What Is the 4-3-2 Exercise and How Can It Help Your English Speaking?

Published on
September 1, 2022
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Updated on
September 5, 2022
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8
min read
This article may contain affiliate links
Written by
Emile Dodds

Everyone likes a challenge! Here is a language challenge that you can either do with a partner or by yourself - it’s the 4-3-2 exercise! It can help you speak more fluently and even help you prepare for the IELTS speaking test.

What Is the 4-3-2 Exercise and How Can It Help Your English Speaking?
Table of contents

In this article, I will describe an activity that many English teachers use to improve fluency in their students’ spoken English. It’s a fun activity that you would usually do with a partner, called The 4-3-2 Exercise.

But I want to change things up and see how you can use this activity as an independent English learner.

We’re going to work on fluency

Before I explain what the 4-3-2 activity is, let’s take a moment to talk about fluency.

Many activities for English learners are designed to improve accuracy or vocabulary. There are not many activities designed to help fluency, which makes the 4-3-2 activity a bit special.

By fluency, I mean the ability to talk at a natural speed without pauses (“um…”, “er…” and so on) and without stopping to think about vocabulary. Since most English learners speak slower than native speakers, this means learning to speak a bit faster!

What is the 4-3-2 exercise?

I want to first explain how the exercise is used in an English class before looking at how to adapt it to self-study.

It goes like this:

  1.  The teacher splits the class into two groups. Each group is given a topic and told to prepare a short speech on it.
  2.  After several minutes of preparation, each student is given a partner from the other group. They give a four-minute speech on their topic while their partner just listens. Then, the partner gives their speech.
  3.  The students change partners and give the same speech again. Only this time, they have only three minutes.
  4.  The students change partners once again and give the same speech a third time. This time, they have to give the speech in two minutes.
  5.  Students reflect on the task, and think about their performance.

How does this technique work?

During the first presentation, learners pause more to think about what they are going to say. They speak more slowly as they think of the right word or phrase to use.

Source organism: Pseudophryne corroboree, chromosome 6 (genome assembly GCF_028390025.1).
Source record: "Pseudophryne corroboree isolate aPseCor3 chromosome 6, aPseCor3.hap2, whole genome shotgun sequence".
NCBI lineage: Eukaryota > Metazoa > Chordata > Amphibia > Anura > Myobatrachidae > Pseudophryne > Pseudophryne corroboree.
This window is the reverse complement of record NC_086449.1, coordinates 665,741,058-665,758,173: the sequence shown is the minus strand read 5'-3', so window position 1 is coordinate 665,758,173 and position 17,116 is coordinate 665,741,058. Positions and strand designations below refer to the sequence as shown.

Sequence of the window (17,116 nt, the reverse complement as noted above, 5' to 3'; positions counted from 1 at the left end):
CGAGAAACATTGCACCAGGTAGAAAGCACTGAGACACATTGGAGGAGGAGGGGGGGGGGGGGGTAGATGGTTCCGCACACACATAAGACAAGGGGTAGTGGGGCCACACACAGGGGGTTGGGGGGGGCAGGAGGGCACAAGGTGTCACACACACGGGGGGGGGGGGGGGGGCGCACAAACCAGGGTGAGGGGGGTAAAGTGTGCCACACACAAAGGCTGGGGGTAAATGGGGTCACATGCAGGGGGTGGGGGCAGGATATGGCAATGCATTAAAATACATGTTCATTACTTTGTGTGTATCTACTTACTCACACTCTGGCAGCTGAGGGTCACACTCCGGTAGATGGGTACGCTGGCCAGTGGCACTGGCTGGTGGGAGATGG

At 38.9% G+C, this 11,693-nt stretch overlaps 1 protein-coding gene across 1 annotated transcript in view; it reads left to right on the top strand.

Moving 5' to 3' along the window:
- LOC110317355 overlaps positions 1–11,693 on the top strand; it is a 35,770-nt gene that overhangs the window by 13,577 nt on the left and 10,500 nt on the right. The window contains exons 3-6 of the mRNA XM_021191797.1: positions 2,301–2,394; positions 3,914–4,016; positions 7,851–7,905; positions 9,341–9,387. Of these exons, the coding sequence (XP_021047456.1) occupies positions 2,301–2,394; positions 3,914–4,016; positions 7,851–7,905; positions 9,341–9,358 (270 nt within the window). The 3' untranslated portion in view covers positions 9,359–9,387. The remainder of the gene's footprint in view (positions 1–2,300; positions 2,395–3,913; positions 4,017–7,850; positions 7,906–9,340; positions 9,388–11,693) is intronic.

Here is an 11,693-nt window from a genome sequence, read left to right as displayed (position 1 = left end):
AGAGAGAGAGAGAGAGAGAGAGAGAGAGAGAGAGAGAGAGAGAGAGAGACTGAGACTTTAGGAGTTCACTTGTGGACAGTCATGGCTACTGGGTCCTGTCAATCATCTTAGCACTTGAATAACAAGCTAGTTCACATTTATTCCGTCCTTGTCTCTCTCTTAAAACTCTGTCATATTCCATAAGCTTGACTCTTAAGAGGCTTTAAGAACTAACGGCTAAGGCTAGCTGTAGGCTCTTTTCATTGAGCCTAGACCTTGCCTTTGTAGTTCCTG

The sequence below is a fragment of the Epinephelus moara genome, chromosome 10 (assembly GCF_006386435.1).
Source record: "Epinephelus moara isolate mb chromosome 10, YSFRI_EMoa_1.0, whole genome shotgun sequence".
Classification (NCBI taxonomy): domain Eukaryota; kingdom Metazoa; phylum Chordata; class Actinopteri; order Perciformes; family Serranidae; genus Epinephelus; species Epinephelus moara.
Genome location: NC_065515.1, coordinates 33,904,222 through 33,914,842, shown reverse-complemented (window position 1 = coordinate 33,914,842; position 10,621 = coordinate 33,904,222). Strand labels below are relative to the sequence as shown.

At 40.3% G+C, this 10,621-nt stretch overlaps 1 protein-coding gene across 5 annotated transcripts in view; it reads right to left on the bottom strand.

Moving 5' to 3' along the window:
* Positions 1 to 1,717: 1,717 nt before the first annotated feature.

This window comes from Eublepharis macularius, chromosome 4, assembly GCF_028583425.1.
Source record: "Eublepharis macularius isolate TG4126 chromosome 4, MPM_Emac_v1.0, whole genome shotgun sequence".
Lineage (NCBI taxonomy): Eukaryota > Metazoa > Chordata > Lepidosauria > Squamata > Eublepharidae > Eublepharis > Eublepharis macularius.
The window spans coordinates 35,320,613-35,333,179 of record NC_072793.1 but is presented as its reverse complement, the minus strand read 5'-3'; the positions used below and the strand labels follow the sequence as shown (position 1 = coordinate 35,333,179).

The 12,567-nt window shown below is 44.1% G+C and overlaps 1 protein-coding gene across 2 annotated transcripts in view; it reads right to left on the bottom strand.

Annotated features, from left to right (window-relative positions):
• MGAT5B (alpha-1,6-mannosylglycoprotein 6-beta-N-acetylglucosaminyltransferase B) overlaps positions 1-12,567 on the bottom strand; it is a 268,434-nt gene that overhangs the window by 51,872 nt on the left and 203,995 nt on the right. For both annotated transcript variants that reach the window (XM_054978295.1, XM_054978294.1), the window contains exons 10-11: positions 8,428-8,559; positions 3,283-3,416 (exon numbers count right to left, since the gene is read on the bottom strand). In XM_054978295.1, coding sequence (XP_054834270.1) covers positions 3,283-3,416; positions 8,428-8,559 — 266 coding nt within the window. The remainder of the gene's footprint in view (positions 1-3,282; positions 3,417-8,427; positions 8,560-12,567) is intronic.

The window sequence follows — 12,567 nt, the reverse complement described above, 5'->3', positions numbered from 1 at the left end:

During the second presentation, learners already know WHAT to say, so they can focus more on HOW to say it. We expect less hesitation and improved vocabulary.

During the third presentation, there is increased pressure to speed up. Learners are generally able to speak FASTER (according to research) while continuing to improve their phrasing and even accuracy. Researchers found fewer pauses, too.

In short, their fluency has improved!

How can you make the 4-3-2 technique work for YOU?

You’ll notice from my description that this exercise requires a group of at least six learners, three in each group.

But you may also have noticed that the basic part of the exercise - practising a talk three times - could be done without the help of any partners. A smart and self-motivated learner can definitely make this technique work, even without a partner.

Doing it solo

The reason for reducing the time and providing a listener is to add pressure. Some people perform better under pressure and this is what the exercise is about.

Why change partners? The reason for changing partners is so that you are not tempted to add new information to the talk each time. Since you are trying to make the talk shorter, this would be a bad idea!

Keep these two things in mind when doing the exercise by yourself. Use a timer and use it strictly, to add pressure. Record yourself, so you can be your own ‘partner’. Avoid the temptation to add new information each time.

And although this exercise can help with vocabulary and accuracy, remember that fluency is the name of the game.

To add a little more pressure and make it more meaningful, ask a friend or teacher to listen to the recording and rate your performance.

IELTS Practice

Did you notice that the exercise prepares you to give a two-minute talk on a specified topic, just like the second part of the IELTS speaking test?